Electronic Thesis and Dissertation Repository

Thesis Format



Master of Science




Marsolais, Frédéric

2nd Supervisor

Bernards, Mark



The protein quality of common bean (Phaseolus vulgaris) is associated with the level of dietary essential sulphur amino acids – methionine and cysteine. Extra sulphur that cannot be stored in the protein pool accumulates as the non-protein amino acid S-methylcysteine (S-methylCys) and its dipeptide γ-glutamyl-S-methylcysteine (γ-Glu-S-methylCys). Previous studies have indicated that S-methylhomoglutathione (S-methylhGSH) is present in the developing seed of common bean. It is hypothesized that S-methylhGSH is the key intermediate in the biosynthetic pathway of the γ-Glu-S-methylCys that leads to the accumulation of this dipeptide. This project elucidated the unknown biochemical pathway of S-methylhGSH synthesis using 34S labeled methionine and 13C labeled sodium thiomethoxide in feeding experiments with developing seeds. The results suggest S-methylhGSH is synthesized by methylation of homoglutathione (hGSH). Biochemical assay with seed extract suggested γ-glutamyl transferase (GGT) is likely to catalyzing the reaction between hGSH and S-methylCys to produce γ-Glu-S-methylCys. Furthermore, benzoic acid was identified as the inhibitor for the enzyme catalyzed the synthesis of S-methylCys, BSAS4;1. The findings delineate the biosynthetic pathways of the sulphur metabolome and provide potential approach to improve nutritional quality of common bean.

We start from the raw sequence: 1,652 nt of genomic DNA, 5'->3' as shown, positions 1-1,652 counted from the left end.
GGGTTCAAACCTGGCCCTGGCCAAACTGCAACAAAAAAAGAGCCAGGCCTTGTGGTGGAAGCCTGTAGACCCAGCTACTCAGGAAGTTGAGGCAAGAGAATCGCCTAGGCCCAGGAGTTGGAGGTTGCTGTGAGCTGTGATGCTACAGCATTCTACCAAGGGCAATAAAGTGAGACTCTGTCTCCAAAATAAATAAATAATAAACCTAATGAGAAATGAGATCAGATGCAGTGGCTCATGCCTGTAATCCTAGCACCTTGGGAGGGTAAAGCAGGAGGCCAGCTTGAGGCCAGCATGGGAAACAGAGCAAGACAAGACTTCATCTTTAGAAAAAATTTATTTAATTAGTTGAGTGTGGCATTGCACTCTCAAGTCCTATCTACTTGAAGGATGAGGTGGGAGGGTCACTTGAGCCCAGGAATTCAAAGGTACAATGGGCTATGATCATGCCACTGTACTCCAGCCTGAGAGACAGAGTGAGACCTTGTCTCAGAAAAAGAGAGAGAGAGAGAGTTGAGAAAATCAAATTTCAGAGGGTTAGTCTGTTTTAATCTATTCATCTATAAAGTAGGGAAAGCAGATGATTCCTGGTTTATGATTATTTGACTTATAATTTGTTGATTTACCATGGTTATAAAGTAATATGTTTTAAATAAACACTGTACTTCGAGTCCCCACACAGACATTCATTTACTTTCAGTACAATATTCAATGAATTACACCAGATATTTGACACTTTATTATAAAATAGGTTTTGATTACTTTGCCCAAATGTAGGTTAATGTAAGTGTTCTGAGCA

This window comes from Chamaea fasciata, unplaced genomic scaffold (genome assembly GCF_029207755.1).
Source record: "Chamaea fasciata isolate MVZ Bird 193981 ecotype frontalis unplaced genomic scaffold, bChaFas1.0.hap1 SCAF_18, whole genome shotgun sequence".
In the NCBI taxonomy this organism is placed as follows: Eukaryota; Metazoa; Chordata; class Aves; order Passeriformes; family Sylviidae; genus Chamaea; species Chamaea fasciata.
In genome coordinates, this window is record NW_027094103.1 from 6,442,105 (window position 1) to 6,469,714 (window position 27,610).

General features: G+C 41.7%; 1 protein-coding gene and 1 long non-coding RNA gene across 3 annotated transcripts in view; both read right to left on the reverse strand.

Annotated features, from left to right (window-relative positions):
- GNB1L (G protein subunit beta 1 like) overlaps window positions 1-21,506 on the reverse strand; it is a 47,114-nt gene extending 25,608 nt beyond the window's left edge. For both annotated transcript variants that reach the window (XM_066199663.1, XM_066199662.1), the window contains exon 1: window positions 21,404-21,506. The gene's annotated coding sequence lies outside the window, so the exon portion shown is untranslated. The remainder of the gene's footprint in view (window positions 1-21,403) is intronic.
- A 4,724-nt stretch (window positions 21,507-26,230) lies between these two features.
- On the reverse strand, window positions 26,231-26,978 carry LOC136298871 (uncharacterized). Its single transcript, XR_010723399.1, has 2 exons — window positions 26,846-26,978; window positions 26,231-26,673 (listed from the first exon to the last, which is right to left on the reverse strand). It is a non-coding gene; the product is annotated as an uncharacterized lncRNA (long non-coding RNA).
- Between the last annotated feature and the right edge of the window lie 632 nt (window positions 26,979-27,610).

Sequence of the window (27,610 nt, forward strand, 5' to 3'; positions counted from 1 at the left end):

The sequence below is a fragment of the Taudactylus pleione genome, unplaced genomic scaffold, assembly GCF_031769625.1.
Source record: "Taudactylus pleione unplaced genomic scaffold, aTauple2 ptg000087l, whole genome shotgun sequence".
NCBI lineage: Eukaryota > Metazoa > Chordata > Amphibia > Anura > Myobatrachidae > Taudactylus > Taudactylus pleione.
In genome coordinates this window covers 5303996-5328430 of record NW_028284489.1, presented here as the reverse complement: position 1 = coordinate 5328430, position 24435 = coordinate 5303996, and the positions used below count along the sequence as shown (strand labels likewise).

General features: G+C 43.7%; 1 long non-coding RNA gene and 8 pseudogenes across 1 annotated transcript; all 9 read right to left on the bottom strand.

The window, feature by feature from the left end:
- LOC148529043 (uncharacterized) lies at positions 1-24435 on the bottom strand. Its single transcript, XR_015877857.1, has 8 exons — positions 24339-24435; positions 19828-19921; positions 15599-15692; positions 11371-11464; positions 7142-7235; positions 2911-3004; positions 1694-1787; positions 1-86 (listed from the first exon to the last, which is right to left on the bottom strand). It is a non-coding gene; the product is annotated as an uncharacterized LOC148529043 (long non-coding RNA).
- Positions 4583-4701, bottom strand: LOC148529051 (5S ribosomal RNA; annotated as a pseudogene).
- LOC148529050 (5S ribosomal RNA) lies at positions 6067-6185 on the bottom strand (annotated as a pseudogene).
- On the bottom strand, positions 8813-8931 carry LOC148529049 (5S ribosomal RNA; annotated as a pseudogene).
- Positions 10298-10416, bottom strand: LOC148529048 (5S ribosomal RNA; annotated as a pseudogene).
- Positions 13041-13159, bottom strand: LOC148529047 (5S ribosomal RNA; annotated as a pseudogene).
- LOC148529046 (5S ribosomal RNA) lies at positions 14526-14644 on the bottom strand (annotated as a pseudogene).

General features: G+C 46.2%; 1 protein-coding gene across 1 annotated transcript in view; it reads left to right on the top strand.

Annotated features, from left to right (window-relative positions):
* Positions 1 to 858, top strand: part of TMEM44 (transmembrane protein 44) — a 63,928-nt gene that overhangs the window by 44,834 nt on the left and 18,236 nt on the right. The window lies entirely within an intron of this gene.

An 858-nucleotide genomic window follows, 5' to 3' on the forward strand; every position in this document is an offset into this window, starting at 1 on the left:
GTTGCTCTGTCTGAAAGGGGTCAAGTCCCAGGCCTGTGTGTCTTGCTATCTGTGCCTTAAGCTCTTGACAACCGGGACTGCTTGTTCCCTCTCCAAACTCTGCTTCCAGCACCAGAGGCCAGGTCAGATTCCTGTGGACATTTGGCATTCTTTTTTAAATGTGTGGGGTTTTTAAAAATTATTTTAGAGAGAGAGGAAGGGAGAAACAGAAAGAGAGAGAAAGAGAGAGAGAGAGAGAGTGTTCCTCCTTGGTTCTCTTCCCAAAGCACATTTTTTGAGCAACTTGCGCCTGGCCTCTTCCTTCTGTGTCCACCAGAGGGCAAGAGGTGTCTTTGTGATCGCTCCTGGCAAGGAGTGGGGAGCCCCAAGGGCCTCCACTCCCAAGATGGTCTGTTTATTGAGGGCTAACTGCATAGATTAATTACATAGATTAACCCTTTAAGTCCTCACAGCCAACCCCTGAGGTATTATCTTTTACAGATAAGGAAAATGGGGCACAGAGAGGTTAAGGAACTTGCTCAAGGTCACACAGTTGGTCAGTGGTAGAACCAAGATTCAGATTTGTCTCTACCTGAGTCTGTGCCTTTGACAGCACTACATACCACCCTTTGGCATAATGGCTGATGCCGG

Summary for Lay Audience

Common bean (Phaseolus vulgaris) is one of the most consumed legume crops in the world. This is especially in developing countries. However, the protein quality in common bean is poor. This is due to the low level of essential sulphur amino acids, methionine and cysteine. Previous studies showed that instead of making methionine and cysteine, common beans make other sulphur containing compounds called non-protein sulphur amino acids. These non-protein sulphur amino acids are stored in common bean seeds. One way to improve protein quality in common bean seed would be to increase the amount of methionine and cysteine. This could be done by shifting sulphur away from non-protein sulphur amino acids and into methionine and cysteine. To be able to do this, we need to better understand the way non-protein sulphur amino acids are formed. Only then can we prevent them from being formed.

In my study, the biosynthesis of an important component in the formation of one non-protein sulphur amino acid was revealed. This new information provides clues to the identity of the enzyme involved in this pathway. Another enzyme, γ-glutamyl transferase (GGT), was shown to be involved in the biosynthesis a different non-protein sulphur amino acid. I also showed that GGT present in the seed of common bean accumulates in cell cytoplasm. This suggests a possible site of action for GGT. A third enzyme involved in non-protein sulphur amino acid, called BSAS4;1, was shown to be inhibited by the compound benzoic acid. This was true both in test tube reactions and in live bean seed cells. Altogether, my research findings could aid future efforts to improve the nutritional quality of common bean seeds, and contribute to the relief of malnutrition in the growing world.

Creative Commons License

Creative Commons Attribution-Noncommercial 4.0 License
This work is licensed under a Creative Commons Attribution-Noncommercial 4.0 License